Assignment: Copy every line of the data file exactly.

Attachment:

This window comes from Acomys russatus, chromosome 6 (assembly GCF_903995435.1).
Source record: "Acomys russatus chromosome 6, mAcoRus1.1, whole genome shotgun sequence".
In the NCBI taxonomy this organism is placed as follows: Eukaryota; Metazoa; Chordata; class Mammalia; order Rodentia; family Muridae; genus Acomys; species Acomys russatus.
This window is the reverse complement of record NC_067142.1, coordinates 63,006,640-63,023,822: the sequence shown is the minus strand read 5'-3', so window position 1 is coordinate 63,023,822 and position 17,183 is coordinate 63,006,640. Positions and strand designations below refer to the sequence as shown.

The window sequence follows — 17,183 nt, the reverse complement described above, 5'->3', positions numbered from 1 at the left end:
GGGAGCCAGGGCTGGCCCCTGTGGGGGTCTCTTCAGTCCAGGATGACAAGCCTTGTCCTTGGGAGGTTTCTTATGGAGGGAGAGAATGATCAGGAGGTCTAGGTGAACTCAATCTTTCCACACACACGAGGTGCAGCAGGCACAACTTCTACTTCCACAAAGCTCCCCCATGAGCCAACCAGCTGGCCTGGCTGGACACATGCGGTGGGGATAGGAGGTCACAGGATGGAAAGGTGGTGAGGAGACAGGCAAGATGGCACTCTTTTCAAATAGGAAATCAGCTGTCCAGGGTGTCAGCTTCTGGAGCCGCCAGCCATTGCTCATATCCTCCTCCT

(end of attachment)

This window comes from Acomys russatus, chromosome 6 (assembly GCF_903995435.1).
Source record: "Acomys russatus chromosome 6, mAcoRus1.1, whole genome shotgun sequence".
In the NCBI taxonomy this organism is placed as follows: Eukaryota; Metazoa; Chordata; class Mammalia; order Rodentia; family Muridae; genus Acomys; species Acomys russatus.
This window is the reverse complement of record NC_067142.1, coordinates 63,006,640-63,023,822: the sequence shown is the minus strand read 5'-3', so window position 1 is coordinate 63,023,822 and position 17,183 is coordinate 63,006,640. Positions and strand designations below refer to the sequence as shown.

The window sequence follows — 17,183 nt, the reverse complement described above, 5'->3', positions numbered from 1 at the left end:
GGGAGCCAGGGCTGGCCCCTGTGGGGGTCTCTTCAGTCCAGGATGACAAGCCTTGTCCTTGGGAGGTTTCTTATGGAGGGAGAGAATGATCAGGAGGTCTAGGTGAACTCAATCTTTCCACACACACGAGGTGCAGCAGGCACAACTTCTACTTCCACAAAGCTCCCCCATGAGCCAACCAGCTGGCCTGGCTGGACACATGCGGTGGGGATAGGAGGTCACAGGATGGAAAGGTGGTGAGGAGACAGGCAAGATGGCACTCTTTTCAAATAGGAAATCAGCTGTCCAGGGTGTCAGCTTCTGGAGCCGCCAGCCATTGCTCATATCCTCCTCCT